We highlight some magnificent sights to look out for along the scenic South West Coastal 300 touring route.
Marking the release of Touring Special, a guide exploring the Scotland’s main touring routes, we highlight some wonderful sights to look out for along the South West Coastal 300 route.
Written by popular outdoors writers alongside the Scottish Caravans & Motorhomes Magazine team, this a must for readers looking to explore some of the world’s greatest touring routes.
Three days minimum is recommended to enjoy the South West Coastal 300 properly, giving you plenty of time to tick off experiences along the way.
A small taste of what to expect throughout a route packed with incredible experiences, we start with a former medieval stronghold down in Dumfries & Galloway.
1. Caerlaverock Castle
Surrounded by a defensive moat, Caerlaverock Castle is one of Scotland’s most impressive castles.
First constructed in the 13th century, the castle is just over 6 miles away from Dumfries.
Today in ruins, it is not hard to imagine what a formidable sight Caerlaverock Castle once was.
Moat complete with battlements and twin towers protecting the gatehouse offer a fascinating look back in time.
Due to its proximity to the English border, the castle has quite the tale to share with visitors arriving from all over the world.
2. Ailsa Craig
Standing out in the Firth of Clyde, Ailsa Craig is one of the great sights along the Ayrshire Coast.
Reached by a short boat journey, Ailsa Craig is a striking granite island and only accessible on one side.
Rock quarried from the island is used to make curling stones.
3. Southerness Lighthouse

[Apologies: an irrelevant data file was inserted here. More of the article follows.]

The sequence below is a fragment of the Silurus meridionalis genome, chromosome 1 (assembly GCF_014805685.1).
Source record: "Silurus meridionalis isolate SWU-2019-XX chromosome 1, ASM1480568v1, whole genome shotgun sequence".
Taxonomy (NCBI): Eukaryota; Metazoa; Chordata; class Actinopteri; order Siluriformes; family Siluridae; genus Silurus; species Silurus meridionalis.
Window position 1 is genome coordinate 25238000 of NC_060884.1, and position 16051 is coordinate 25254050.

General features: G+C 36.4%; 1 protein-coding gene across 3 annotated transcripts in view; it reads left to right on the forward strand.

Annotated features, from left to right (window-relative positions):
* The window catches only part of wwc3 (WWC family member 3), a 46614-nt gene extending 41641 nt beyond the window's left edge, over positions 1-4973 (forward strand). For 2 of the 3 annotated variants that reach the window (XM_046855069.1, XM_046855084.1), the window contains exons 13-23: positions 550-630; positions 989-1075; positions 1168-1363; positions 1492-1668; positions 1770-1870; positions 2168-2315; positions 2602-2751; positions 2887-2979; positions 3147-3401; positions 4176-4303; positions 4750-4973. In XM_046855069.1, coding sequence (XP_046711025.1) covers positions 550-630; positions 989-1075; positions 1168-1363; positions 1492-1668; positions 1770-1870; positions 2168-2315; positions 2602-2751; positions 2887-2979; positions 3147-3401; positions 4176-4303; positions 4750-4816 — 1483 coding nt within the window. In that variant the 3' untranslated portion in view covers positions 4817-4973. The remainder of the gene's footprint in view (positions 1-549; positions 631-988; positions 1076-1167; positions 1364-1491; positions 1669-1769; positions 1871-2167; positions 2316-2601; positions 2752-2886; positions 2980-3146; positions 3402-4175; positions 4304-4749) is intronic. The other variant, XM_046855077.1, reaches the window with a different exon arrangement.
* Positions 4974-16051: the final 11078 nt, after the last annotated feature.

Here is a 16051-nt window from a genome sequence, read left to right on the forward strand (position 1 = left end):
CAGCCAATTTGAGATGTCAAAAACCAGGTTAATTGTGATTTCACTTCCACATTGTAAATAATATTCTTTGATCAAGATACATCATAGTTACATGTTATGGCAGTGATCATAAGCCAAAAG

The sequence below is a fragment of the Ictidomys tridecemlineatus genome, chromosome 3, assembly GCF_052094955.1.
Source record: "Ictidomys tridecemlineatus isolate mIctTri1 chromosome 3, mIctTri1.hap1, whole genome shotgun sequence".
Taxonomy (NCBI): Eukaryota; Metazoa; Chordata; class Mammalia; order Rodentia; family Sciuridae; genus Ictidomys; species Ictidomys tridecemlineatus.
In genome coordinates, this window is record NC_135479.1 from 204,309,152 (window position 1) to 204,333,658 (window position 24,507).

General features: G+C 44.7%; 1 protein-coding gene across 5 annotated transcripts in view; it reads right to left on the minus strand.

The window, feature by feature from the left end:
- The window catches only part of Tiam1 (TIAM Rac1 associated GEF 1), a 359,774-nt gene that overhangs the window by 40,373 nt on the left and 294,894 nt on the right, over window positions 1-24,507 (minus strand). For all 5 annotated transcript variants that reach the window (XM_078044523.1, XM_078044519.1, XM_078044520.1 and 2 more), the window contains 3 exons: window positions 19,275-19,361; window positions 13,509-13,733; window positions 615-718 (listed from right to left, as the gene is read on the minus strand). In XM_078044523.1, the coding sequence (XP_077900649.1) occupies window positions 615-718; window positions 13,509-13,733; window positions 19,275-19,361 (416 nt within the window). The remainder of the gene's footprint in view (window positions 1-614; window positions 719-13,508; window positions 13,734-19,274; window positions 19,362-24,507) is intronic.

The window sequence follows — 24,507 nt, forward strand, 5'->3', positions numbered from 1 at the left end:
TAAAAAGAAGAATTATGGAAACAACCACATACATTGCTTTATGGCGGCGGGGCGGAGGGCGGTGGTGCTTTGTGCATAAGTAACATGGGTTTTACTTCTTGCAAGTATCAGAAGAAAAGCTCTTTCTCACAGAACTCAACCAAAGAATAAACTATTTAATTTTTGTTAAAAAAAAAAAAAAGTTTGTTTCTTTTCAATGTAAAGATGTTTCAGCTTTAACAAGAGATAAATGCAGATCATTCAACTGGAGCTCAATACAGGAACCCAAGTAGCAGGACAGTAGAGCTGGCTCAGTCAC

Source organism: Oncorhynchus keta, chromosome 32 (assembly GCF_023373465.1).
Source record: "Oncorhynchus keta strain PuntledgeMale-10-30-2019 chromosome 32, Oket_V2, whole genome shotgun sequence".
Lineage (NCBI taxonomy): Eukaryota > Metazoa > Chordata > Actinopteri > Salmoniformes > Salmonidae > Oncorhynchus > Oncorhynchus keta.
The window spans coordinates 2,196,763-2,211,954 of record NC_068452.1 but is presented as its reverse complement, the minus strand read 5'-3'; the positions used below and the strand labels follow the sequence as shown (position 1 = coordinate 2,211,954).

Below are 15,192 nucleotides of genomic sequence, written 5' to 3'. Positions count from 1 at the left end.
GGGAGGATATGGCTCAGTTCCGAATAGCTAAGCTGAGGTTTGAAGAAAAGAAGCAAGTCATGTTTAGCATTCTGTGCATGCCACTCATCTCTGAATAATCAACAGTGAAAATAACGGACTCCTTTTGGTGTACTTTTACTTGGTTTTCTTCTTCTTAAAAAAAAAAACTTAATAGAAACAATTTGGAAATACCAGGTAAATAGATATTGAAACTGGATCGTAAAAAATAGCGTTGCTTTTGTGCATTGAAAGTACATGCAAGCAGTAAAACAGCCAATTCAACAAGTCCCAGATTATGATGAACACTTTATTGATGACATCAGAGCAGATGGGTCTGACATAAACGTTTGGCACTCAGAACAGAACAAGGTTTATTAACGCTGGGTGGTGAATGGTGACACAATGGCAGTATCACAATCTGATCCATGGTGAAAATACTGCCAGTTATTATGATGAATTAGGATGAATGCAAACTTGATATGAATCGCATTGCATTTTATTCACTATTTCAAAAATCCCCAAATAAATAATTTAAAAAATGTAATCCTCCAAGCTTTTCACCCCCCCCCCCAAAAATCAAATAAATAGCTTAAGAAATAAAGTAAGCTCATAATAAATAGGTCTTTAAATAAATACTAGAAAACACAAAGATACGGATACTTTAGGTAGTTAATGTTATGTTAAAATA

One of Scotland’s oldest lighthouses, Southerness was first commissioned in the late 18th century.
No longer in use, the Lighthouse once helped countless ships make their way through the Solway Firth.
A square shape (unusual for lighthouse), the surrounding coastline is well worth exploration on foot.
Close to Dalbeattie, Sandyhills Beach stretches along Dumfries & Galloway’s southern coastline.
During low tide (take care during your exploration), huge bays and stretches of sand become accessible.
5. Sweetheart Abbey
Sweetheart Abbey of the Abbey of Dulce Cor has stood since the late 13th century.
Famous for its beautiful red sandstone features. The Abbey is closely linked to the story of 13th century Lady Dervorgilla.
Laid to rest with her husband’s embalmed heart (that had travelled with her since his passing), monks named the abbey after her.
6. Mull of Galloway Lighthouse
Standing nearly a hundred metres above sea level, Robert Stevenson designed the Mull of Galloway Lighthouse close to 200 years ago.
First lit in 1830, a climb up 115 winding steps is rewarded with fantastic views (on a good day) looking out to England and Ireland.
Plan your next Staycation
Out this August, Scottish Caravans & Motorhomes Touring Special explores the four main touring routes around Scotland, helping you plan your perfect Staycation.
Plan your perfect Staycation with this essential guide.